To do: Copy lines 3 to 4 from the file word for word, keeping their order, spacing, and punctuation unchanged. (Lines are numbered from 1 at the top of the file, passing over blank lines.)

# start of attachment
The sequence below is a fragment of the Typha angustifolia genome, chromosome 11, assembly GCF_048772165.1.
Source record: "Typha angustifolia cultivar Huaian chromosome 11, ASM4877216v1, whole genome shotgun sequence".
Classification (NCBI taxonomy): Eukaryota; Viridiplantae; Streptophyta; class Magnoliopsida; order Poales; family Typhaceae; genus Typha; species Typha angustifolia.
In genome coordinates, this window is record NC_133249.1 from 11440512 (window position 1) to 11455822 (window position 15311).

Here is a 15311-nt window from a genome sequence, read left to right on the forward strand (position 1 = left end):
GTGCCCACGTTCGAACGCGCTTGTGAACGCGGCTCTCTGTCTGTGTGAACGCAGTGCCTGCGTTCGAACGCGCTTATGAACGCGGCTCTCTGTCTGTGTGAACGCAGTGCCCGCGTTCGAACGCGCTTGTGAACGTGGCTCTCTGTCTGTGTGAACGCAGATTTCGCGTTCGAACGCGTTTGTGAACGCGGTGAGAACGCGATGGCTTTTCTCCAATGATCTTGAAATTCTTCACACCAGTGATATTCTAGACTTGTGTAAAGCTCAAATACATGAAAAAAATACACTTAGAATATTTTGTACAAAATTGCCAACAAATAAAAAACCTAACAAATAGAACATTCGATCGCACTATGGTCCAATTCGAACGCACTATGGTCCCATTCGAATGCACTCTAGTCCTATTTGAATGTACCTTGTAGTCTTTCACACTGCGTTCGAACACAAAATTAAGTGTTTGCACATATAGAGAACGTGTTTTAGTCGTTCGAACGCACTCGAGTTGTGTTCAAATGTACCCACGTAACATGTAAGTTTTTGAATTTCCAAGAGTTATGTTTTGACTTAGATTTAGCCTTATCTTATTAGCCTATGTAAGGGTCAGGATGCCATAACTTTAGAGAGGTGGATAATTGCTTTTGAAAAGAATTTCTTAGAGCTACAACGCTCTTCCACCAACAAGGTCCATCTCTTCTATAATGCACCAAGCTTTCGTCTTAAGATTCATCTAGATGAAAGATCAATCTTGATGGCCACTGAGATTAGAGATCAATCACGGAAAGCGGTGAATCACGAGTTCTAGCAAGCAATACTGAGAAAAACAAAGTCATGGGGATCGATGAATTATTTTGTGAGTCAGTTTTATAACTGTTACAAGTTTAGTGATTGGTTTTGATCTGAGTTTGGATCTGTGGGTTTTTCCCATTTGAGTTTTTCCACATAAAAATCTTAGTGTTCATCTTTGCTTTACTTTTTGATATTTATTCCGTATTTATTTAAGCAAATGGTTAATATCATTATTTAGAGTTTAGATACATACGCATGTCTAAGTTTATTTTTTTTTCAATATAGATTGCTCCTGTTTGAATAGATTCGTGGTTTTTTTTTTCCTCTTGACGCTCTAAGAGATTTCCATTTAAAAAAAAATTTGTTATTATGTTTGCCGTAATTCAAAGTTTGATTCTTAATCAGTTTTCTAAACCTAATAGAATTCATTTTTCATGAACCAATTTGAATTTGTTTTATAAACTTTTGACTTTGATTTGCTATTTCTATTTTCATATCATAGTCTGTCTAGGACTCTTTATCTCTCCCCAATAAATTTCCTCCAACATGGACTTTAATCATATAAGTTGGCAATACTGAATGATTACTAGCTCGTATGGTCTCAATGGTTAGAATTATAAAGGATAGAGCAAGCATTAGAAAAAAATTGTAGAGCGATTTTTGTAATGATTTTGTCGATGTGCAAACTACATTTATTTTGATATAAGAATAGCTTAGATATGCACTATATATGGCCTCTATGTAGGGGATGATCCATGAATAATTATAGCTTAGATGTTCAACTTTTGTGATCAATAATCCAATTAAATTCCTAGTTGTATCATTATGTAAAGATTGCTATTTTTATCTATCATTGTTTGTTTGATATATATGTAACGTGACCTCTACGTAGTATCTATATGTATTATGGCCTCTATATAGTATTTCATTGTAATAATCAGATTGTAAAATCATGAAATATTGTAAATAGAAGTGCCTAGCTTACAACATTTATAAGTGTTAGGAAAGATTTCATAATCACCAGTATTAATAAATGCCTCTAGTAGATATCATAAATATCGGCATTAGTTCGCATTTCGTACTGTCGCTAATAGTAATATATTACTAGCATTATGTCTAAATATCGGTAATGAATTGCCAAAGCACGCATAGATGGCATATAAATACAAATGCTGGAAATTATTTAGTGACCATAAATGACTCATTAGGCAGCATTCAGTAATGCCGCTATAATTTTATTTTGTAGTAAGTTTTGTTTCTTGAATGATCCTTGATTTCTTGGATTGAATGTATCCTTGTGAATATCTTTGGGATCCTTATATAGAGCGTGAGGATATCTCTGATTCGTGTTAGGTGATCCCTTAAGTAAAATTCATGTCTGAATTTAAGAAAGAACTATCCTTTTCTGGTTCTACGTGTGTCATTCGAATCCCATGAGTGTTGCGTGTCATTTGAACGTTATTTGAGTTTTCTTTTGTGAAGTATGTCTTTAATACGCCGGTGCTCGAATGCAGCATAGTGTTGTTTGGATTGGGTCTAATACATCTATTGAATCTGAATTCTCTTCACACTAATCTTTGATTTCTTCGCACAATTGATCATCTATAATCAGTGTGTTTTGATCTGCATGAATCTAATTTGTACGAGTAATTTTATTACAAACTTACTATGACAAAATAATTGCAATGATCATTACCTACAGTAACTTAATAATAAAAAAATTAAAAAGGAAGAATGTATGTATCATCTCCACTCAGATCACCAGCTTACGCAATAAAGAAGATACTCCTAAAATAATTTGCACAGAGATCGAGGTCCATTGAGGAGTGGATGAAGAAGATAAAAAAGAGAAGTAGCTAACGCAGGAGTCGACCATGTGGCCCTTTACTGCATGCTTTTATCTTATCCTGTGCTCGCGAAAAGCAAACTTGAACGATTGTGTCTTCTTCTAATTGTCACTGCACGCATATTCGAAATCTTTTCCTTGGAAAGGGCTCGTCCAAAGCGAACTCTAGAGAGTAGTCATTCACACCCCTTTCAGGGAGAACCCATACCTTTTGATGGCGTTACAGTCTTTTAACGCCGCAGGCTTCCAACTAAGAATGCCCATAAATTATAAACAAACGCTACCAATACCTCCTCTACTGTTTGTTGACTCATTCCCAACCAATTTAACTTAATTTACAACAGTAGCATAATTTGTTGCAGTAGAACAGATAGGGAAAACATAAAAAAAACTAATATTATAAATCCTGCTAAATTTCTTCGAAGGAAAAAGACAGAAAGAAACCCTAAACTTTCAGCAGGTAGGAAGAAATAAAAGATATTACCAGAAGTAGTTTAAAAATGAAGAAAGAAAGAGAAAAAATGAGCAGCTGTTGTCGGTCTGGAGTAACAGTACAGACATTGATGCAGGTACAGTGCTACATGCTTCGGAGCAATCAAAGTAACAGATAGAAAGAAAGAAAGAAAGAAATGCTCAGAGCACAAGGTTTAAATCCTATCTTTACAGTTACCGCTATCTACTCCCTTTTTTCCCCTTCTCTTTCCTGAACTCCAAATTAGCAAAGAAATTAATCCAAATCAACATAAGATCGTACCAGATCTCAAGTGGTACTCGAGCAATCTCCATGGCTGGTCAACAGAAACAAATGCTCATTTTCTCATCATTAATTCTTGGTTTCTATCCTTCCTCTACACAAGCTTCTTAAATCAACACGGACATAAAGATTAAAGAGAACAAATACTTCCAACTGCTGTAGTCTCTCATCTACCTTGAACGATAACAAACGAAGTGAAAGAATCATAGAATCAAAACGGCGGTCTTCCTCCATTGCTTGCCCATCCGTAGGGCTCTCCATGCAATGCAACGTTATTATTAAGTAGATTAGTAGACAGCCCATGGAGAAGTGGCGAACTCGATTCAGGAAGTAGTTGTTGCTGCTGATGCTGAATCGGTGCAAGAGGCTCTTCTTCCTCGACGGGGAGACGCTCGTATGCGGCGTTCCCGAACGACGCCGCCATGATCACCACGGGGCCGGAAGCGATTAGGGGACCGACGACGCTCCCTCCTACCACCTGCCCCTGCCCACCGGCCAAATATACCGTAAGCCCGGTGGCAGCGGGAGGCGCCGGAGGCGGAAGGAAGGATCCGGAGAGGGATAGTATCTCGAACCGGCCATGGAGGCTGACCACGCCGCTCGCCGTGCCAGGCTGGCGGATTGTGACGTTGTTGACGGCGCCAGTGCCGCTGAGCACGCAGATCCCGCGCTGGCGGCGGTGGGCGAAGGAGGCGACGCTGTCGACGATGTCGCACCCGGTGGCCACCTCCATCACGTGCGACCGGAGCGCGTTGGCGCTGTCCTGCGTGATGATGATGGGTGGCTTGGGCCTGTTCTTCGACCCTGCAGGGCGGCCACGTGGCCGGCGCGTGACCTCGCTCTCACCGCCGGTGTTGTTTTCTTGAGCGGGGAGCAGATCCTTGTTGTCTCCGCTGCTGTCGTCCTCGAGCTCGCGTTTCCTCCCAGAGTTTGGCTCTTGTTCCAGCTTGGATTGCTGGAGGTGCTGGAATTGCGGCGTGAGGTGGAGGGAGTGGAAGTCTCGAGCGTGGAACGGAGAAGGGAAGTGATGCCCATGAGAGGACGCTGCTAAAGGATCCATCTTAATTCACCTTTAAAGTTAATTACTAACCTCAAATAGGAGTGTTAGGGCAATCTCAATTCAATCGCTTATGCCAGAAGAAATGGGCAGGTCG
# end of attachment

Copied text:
Classification (NCBI taxonomy): Eukaryota; Viridiplantae; Streptophyta; class Magnoliopsida; order Poales; family Typhaceae; genus Typha; species Typha angustifolia.
In genome coordinates, this window is record NC_133249.1 from 11440512 (window position 1) to 11455822 (window position 15311).